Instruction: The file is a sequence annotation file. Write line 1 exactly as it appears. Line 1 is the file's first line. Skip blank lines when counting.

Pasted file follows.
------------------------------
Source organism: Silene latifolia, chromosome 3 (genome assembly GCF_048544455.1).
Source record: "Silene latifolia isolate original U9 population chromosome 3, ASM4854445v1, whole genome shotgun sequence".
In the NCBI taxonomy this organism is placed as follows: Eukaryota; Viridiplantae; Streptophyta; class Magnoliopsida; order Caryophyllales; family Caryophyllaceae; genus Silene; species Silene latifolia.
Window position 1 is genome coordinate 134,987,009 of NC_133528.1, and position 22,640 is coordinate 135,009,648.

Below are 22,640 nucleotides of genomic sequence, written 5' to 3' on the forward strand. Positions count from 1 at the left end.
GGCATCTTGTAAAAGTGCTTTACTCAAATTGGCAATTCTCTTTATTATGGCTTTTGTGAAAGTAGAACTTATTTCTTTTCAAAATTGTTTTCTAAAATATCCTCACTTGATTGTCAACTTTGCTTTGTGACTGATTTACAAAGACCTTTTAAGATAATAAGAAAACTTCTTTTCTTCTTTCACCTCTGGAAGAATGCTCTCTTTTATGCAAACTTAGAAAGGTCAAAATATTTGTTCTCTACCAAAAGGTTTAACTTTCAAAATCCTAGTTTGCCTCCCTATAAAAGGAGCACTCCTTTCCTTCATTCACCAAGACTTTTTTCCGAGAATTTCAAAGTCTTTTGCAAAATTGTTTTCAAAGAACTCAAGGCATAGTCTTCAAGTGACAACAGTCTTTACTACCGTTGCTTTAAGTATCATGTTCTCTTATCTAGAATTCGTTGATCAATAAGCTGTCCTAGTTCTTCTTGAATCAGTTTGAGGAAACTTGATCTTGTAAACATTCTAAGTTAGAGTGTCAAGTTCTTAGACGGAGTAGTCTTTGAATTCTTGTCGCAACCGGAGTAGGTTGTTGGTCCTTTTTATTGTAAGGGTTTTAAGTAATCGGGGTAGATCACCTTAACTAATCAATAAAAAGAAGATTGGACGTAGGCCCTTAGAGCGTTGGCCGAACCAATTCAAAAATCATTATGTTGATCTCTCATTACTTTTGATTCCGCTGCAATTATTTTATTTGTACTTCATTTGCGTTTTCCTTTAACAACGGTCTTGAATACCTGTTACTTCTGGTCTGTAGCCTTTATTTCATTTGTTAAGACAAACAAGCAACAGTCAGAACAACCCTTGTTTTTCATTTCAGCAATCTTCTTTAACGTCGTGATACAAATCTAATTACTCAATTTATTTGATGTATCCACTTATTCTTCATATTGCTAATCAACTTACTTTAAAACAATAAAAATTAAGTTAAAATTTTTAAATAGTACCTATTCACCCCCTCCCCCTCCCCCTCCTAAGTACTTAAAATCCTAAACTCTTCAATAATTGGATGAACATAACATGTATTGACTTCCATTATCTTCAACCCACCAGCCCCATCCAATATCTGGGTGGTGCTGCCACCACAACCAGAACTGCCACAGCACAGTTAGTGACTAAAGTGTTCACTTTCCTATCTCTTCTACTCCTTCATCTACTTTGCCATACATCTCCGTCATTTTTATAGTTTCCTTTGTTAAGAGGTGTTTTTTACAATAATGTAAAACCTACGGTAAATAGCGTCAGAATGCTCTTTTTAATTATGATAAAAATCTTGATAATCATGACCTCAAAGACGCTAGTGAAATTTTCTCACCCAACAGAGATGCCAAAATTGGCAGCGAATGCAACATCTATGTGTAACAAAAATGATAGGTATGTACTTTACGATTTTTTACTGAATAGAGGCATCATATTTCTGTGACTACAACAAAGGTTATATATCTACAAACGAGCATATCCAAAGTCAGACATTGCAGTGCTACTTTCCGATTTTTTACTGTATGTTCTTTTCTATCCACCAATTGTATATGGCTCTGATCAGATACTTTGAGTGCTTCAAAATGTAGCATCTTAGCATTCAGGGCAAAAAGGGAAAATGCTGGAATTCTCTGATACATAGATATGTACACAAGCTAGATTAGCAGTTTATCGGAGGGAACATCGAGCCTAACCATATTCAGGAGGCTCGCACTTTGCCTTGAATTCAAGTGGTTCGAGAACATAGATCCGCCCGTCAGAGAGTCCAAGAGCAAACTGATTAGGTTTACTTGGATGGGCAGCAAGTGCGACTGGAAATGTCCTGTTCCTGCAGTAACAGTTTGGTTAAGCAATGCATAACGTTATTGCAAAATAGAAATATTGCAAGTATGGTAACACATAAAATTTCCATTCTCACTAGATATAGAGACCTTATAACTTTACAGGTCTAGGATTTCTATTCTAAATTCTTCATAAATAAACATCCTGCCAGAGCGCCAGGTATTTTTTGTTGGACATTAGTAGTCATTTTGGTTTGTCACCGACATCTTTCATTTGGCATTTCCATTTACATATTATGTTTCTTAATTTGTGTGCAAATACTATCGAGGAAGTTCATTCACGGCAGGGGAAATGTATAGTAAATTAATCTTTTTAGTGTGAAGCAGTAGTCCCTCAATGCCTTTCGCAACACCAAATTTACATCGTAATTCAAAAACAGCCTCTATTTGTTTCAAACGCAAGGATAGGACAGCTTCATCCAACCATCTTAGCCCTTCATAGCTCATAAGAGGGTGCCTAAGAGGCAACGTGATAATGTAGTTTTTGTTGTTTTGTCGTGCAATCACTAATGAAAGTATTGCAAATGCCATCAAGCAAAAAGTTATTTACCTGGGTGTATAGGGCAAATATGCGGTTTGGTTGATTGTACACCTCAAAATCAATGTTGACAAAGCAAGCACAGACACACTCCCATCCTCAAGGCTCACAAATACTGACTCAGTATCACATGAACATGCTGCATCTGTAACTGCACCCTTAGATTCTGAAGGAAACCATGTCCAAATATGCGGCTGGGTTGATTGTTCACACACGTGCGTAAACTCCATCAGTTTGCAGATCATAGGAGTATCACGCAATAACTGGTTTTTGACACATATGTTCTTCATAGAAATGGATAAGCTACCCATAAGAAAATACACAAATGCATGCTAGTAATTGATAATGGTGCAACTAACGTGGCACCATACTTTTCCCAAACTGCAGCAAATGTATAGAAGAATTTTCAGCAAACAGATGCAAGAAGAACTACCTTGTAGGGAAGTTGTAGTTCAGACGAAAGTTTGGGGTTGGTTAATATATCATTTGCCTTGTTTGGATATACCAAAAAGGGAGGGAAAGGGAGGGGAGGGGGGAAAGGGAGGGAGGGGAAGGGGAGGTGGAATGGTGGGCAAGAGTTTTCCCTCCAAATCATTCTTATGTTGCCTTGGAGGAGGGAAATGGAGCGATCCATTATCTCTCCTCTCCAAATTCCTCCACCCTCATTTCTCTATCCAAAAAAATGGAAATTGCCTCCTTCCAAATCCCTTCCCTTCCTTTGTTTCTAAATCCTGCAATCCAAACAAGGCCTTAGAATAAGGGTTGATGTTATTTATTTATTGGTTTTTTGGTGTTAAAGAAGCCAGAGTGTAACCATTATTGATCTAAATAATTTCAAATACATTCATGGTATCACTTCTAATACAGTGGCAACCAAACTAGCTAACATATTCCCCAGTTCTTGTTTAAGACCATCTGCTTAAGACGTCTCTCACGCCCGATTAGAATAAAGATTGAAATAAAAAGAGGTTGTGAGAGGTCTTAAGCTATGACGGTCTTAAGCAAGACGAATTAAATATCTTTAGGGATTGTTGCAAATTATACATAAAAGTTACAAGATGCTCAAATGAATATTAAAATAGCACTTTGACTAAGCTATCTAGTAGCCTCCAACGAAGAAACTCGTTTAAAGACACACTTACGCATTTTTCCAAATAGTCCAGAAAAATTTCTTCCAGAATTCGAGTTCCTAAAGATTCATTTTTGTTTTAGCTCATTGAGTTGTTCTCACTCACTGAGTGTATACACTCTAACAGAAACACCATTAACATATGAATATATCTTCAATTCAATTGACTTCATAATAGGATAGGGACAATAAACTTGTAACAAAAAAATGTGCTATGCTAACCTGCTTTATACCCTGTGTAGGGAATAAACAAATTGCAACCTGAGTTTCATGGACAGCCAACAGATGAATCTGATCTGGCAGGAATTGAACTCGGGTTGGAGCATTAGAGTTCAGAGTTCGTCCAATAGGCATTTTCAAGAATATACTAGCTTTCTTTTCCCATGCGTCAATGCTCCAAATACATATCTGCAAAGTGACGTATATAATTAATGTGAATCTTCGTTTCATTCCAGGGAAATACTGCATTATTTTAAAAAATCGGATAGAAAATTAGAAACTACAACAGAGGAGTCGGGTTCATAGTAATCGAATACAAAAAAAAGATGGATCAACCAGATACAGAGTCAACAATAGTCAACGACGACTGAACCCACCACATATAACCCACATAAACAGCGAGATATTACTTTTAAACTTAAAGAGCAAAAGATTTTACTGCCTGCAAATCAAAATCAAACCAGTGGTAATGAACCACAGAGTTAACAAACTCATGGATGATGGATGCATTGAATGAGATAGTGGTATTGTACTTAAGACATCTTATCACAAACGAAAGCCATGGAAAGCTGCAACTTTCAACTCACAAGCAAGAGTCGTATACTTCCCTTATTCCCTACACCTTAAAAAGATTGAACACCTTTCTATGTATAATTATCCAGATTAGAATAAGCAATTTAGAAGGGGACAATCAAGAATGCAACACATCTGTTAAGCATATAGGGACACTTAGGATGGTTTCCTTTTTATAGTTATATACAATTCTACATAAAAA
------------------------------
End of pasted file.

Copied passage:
Source organism: Silene latifolia, chromosome 3 (genome assembly GCF_048544455.1).